Page:United States Statutes at Large Volume 107 Part 2.djvu/82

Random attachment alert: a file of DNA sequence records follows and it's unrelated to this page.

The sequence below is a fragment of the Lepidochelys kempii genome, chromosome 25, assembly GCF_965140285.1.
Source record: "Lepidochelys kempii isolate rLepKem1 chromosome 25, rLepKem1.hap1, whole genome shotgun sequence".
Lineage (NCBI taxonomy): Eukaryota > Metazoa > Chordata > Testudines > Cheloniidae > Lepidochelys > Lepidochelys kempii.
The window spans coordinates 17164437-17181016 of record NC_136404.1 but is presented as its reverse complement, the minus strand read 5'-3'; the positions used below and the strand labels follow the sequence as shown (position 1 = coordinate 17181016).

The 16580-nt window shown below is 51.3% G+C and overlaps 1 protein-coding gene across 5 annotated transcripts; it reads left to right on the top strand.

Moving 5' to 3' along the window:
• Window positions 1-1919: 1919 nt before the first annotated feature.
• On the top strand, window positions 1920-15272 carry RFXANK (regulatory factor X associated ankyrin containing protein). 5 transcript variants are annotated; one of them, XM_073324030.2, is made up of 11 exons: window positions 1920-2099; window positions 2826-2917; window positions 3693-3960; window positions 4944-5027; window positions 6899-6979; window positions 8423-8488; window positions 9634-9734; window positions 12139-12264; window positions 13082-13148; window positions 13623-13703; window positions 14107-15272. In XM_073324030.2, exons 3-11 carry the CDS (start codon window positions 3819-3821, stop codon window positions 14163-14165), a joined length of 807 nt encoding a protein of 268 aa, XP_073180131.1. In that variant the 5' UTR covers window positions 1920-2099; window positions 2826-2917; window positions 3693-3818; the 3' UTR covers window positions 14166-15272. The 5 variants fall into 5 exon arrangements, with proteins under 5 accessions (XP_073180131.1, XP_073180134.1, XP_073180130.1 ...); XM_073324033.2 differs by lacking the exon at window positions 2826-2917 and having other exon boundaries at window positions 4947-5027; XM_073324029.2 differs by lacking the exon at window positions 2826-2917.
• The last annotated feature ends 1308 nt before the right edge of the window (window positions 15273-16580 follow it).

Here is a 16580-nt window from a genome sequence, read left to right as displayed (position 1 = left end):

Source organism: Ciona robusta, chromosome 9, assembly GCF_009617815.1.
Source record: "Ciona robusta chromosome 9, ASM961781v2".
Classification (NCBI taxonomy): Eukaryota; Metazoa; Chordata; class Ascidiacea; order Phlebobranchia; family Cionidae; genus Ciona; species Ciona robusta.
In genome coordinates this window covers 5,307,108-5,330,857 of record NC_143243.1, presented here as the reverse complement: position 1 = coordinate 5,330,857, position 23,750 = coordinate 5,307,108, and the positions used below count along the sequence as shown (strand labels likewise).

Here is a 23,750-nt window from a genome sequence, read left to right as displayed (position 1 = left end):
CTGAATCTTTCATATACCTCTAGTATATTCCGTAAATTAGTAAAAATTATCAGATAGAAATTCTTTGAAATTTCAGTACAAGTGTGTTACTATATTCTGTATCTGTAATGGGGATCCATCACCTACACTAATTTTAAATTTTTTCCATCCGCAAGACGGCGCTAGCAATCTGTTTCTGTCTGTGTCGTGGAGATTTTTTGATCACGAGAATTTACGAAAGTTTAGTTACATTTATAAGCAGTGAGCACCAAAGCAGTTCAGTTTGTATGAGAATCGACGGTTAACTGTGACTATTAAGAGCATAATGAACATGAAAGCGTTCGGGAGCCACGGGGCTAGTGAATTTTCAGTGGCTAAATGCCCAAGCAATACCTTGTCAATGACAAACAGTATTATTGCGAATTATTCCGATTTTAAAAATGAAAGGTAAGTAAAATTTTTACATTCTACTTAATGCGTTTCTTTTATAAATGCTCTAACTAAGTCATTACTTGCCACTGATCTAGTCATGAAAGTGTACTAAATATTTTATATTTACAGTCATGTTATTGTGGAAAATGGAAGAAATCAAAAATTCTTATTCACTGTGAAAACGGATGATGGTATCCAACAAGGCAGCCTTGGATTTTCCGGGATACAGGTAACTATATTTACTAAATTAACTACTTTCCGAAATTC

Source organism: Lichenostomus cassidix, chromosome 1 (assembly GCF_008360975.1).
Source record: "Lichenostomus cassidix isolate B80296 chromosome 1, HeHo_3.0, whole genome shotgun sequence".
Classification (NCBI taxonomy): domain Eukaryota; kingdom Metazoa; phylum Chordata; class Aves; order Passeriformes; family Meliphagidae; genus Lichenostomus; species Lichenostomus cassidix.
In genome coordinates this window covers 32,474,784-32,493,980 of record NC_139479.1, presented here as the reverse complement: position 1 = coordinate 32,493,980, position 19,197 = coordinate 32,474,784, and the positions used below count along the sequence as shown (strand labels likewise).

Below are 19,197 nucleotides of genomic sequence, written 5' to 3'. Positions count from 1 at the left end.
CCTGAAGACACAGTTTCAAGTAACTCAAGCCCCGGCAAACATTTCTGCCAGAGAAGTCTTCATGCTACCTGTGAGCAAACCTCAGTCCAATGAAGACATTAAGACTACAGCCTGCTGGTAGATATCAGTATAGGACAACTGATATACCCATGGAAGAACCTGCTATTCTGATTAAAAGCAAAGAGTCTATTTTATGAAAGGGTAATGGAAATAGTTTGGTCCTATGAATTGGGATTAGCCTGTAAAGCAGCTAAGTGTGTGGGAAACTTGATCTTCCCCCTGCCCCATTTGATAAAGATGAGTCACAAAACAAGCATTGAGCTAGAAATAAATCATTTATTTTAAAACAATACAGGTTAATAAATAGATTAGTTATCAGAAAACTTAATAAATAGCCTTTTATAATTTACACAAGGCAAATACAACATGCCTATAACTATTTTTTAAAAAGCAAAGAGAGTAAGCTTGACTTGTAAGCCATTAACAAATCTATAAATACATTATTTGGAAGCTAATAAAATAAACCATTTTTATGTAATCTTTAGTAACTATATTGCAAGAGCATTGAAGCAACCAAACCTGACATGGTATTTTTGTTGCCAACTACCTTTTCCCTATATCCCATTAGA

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107 STAT. 1034 PUBLIC LAW 103-108—OCT. 18, 1993 Public Law 103-108 103d Congress Joint Resolution Oct. 18, 1993 [H.J. Res. 218] Designating October 16, 1993, and October 16, 1994, each as World Food Day. Whereas hunger and malnutrition remain daily facts of life for hundreds of millions of people in the world; Whereas the children of the world suffer the most serious effects of himger and malnutrition, with millions of children dying each year from hvmger-related illness and disease, and many others suffering permanent physical or mental impairment because of vitamin or protein deficiencies; Whereas the United States has a long tradition of demonstrating humanitarian concern for the hungry and malnourished people of the world; Whereas there is growing concern in the United States and in other countries for environmental protection and the dangers posed to future food supply from misuse and overuse of land and water, loss of biological diversity and erosion of genetic resources on a global scale; Whereas the world community increasingly calls upon the United States to resolve food problems stemming from local conflicts and civil unrest—such as in Somalia and the former Yugoslavia— calling for the use of peacekeeping forces as well as the provision of emergency food supplies; Whereas the United States plays a major role in the development and implementation of interregional food and agricultural trade standards and practices, and recognizes the positive role that food trade can play in enhancing human nutrition and in the alleviation of hunger; Whereas although progress has been made in reducing the incidence of hunger and malnutrition in the United States, certain groups, notably Native Americans, migrant workers, the elderly, the homeless, and children, remain vulnerable to malnutrition and related diseases; Whereas our Government is now preparing a National Plan of Action for nutrition wellbeing in accordance with the commitment made at the recent International Conference on Nutrition; Whereas the conservation of natural resources, the preservation of biological diversity and strong public and private programs of agricultural research are required for the United States to remain the largest surplus food producer in the world and to continue to aid the hungry and malnourished people of the world; Whereas the United States is and must remain the world leader in the development of biotechnology aimed at enhancing the improved production, safety and quality of the world food supply;